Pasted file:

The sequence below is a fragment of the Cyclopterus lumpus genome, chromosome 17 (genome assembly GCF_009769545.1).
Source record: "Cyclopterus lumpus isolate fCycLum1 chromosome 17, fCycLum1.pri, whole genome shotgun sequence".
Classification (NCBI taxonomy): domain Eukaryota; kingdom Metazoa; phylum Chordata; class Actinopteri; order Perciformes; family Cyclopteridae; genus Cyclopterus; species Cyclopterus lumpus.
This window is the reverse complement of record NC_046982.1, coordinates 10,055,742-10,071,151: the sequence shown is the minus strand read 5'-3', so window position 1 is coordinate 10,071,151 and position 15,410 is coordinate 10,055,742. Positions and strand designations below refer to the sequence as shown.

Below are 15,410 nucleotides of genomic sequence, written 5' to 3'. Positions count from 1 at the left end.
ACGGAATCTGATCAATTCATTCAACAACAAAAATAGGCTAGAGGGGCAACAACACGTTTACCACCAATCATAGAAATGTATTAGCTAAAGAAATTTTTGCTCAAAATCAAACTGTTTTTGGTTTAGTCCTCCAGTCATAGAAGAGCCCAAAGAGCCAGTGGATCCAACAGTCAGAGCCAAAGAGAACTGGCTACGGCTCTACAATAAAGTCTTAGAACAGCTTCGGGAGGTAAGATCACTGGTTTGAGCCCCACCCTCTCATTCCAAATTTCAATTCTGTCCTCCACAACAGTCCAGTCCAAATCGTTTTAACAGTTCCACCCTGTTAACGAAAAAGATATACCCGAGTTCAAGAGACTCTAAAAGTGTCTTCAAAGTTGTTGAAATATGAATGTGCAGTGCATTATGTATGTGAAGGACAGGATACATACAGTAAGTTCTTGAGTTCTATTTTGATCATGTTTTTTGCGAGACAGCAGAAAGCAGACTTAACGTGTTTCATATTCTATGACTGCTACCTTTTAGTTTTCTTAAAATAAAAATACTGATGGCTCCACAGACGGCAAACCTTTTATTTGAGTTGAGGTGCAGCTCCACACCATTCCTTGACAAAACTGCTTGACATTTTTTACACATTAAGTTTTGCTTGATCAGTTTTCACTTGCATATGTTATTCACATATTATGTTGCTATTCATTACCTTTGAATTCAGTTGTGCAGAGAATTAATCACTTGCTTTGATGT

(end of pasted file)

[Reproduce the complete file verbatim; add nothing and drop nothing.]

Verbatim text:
The sequence below is a fragment of the Cyclopterus lumpus genome, chromosome 17 (genome assembly GCF_009769545.1).
Source record: "Cyclopterus lumpus isolate fCycLum1 chromosome 17, fCycLum1.pri, whole genome shotgun sequence".
Classification (NCBI taxonomy): domain Eukaryota; kingdom Metazoa; phylum Chordata; class Actinopteri; order Perciformes; family Cyclopteridae; genus Cyclopterus; species Cyclopterus lumpus.
This window is the reverse complement of record NC_046982.1, coordinates 10,055,742-10,071,151: the sequence shown is the minus strand read 5'-3', so window position 1 is coordinate 10,071,151 and position 15,410 is coordinate 10,055,742. Positions and strand designations below refer to the sequence as shown.

Below are 15,410 nucleotides of genomic sequence, written 5' to 3'. Positions count from 1 at the left end.
ACGGAATCTGATCAATTCATTCAACAACAAAAATAGGCTAGAGGGGCAACAACACGTTTACCACCAATCATAGAAATGTATTAGCTAAAGAAATTTTTGCTCAAAATCAAACTGTTTTTGGTTTAGTCCTCCAGTCATAGAAGAGCCCAAAGAGCCAGTGGATCCAACAGTCAGAGCCAAAGAGAACTGGCTACGGCTCTACAATAAAGTCTTAGAACAGCTTCGGGAGGTAAGATCACTGGTTTGAGCCCCACCCTCTCATTCCAAATTTCAATTCTGTCCTCCACAACAGTCCAGTCCAAATCGTTTTAACAGTTCCACCCTGTTAACGAAAAAGATATACCCGAGTTCAAGAGACTCTAAAAGTGTCTTCAAAGTTGTTGAAATATGAATGTGCAGTGCATTATGTATGTGAAGGACAGGATACATACAGTAAGTTCTTGAGTTCTATTTTGATCATGTTTTTTGCGAGACAGCAGAAAGCAGACTTAACGTGTTTCATATTCTATGACTGCTACCTTTTAGTTTTCTTAAAATAAAAATACTGATGGCTCCACAGACGGCAAACCTTTTATTTGAGTTGAGGTGCAGCTCCACACCATTCCTTGACAAAACTGCTTGACATTTTTTACACATTAAGTTTTGCTTGATCAGTTTTCACTTGCATATGTTATTCACATATTATGTTGCTATTCATTACCTTTGAATTCAGTTGTGCAGAGAATTAATCACTTGCTTTGATGT